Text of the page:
Commissioners were determined to hold expenditures as closely to 2015 levels as possible, he said. “In order to fund expenditures at that level, with very small expenditure increases for the 2016 budget, an increase in revenue the equivalent of 6 mills is required.”
A mill in 2015 is worth $270,067. A mill in 2016 will be worth $243,232, a difference of $26,836. This decline in the value of a mill is primarily attributable to oil and gas valuation decreases.
One mill equals $1 dollar of taxation for every $1,000 of property valuation, which is an educated estimate of real property values. This means that under the new budget, the taxes on a $100,000 home will increase by $69 to $2,054.31.
“The math is simple, Boeckman said. Multiply $26,836 by the 2015 mill levy 37.461 equals $1,005,303. This means just to fund the 2016 budget at 2015 levels the mill levy must increase by 4.13 mills.
There are two other factors that impact the 2016 budget.
First, the expenditures for 2016 will increase very slightly due to 2016 general election costs and increased banking costs totalling $132,120, the equivalent of .55 mill.
Second, sales and use tax revenues are down compared to 2015, and other sources of revenue have declined. Because of less revenue in 2015, there will be less cash carry forward for 2016. Another 1.32 mills are necessary to offset lost revenues and less cash carry forward to fund the budget at a 6 mill level.
“A shortfall of one million dollars is a considerable revenue loss for Barton County,” Boeckman said. The commissioners have considered a variety of options to address this shortfall.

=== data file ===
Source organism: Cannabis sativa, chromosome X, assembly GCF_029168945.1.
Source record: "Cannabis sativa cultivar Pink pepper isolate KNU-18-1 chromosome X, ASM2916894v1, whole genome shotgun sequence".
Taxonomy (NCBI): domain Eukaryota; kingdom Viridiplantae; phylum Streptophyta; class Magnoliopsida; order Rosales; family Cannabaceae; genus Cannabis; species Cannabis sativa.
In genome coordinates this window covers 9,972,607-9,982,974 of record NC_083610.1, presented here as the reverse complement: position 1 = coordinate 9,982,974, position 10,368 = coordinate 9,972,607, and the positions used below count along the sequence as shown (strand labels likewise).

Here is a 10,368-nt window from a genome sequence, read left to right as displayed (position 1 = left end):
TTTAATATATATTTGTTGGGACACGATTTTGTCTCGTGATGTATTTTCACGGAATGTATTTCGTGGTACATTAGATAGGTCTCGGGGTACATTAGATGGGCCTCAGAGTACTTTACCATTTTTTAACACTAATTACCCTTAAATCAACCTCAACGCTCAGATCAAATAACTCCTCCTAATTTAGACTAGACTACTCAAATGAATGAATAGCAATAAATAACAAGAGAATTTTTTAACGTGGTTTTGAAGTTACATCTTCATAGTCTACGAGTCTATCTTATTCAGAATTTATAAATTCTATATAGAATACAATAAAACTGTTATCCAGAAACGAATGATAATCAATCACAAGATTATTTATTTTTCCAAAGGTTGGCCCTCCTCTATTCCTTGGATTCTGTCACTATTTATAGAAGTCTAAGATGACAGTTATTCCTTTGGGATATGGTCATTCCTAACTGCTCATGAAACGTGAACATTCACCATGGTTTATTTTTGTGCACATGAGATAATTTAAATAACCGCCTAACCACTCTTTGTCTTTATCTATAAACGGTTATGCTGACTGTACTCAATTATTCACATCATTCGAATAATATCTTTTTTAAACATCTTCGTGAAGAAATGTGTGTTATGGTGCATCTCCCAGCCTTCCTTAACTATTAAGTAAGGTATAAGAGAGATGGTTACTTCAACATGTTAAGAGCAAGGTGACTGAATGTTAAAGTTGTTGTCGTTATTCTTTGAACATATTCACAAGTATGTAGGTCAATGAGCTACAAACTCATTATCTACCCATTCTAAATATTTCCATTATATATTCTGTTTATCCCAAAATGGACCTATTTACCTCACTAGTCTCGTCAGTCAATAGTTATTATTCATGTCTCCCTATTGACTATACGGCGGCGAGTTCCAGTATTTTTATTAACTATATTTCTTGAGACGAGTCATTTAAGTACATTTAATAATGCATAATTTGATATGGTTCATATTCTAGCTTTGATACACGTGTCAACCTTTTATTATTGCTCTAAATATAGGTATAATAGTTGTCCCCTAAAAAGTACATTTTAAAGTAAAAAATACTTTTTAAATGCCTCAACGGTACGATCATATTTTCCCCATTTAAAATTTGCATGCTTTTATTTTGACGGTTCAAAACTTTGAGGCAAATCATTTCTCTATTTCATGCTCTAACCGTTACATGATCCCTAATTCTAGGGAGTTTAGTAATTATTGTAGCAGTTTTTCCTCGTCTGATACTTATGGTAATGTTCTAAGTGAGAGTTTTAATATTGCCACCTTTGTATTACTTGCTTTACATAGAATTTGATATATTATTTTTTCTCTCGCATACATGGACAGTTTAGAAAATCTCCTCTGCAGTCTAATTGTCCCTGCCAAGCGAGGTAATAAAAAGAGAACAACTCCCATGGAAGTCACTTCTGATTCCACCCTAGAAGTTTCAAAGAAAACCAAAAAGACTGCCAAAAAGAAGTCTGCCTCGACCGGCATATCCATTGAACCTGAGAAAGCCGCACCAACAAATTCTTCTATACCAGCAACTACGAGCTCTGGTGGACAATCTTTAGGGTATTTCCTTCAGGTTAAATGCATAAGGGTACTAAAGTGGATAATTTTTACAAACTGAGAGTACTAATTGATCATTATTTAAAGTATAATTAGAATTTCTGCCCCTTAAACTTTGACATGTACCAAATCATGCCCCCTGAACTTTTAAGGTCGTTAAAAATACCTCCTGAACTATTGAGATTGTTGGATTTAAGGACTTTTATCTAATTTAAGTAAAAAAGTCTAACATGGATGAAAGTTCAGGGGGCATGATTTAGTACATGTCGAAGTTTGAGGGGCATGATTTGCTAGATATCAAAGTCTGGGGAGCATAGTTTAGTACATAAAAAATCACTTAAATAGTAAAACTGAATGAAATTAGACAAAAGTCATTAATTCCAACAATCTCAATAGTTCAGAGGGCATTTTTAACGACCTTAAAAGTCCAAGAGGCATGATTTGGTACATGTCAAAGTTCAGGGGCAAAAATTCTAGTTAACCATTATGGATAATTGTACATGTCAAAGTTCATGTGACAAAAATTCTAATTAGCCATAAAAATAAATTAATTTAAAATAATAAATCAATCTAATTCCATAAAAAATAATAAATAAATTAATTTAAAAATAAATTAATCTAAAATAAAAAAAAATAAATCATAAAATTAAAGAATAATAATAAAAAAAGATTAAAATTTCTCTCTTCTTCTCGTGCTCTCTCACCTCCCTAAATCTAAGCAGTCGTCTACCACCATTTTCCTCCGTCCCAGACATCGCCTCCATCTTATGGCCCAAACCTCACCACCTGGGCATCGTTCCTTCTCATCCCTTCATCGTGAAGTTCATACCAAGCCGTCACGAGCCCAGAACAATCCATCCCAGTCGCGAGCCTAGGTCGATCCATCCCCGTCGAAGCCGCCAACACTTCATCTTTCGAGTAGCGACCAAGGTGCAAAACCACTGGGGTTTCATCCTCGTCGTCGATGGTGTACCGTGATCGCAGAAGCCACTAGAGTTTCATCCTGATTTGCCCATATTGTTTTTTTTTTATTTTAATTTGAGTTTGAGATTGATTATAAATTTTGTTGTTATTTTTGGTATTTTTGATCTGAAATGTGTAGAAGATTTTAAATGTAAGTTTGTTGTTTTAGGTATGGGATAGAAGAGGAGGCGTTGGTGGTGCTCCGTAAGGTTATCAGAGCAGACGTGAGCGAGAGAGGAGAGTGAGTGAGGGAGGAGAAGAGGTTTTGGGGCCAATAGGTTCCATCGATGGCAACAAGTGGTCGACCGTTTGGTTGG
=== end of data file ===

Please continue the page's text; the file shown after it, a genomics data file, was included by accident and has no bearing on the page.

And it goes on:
They looked at reducing expenditures, using reserves, increasing revenues or some combination of all three, Boeckman said. In the end, commissioners determined county departments couldn’t absorb any more cuts without layoffs or reductions in service and keeping reserves on hand was important in case of major expenses and to keep the county debt free.
This left the tax increase on the table.
There is also the looming risk of state-imposed tax lid.
A tax lid was passed by the 2015 legislature. In short, the lid barred cities and counties from raising new revenue without a public vote, and then provided no meaningful way for an election to occur.
The legislation was initially to be effective in 2018 but was passed with an effective date of 2016, which means it would have impacted the present budget, Boeckman said. That legislation provided no ability whatsoever for cities and counties to prepare for the lid.
The legislature recognized the flaws and during the wrap-up session amended it to re-impose the 2018 date. This means that for the 2018 budget the commissioners must expect a tax lid.
“One can hope the legislature will revisit the tax lid issue but one cannot be sure, nor can one predict with any certainty what that future legislation will look like,” he said. “It could be less friendly to cities and counties that is the present legislation, which in my opinion is not friendly to cities and counties at all.”
“We’ve got to get on these people,” Straub said, noting legislators are elected every two years. “We know what do do with our money. They don’t know what to do with our money.”
A matter of revenue
“Ultimately, the 2016 budget problem is a revenue problem,” Boeckman said. A 6 mill increase provides no new revenues and maintains the status quo. Such an increase enables the county to provide existing services but no new or extended services, while protecting it from a tax lid should it come to pass.
“The commissioners have faced two extremely challenging budget years,” Boeckman said, in 2015 and again in 2016. “Revenues have declined but the citizens of the County still expect the County to provide quality services to the taxpayers.”
The 2016 budget continues providing services at the same level as the past several years.
“The commissioners see the County on a positive track,” he said. “They want to keep the county on that track without unduly burdening the taxpayers of the county with a tax increase any larger than necessary to offset significant revenue losses.”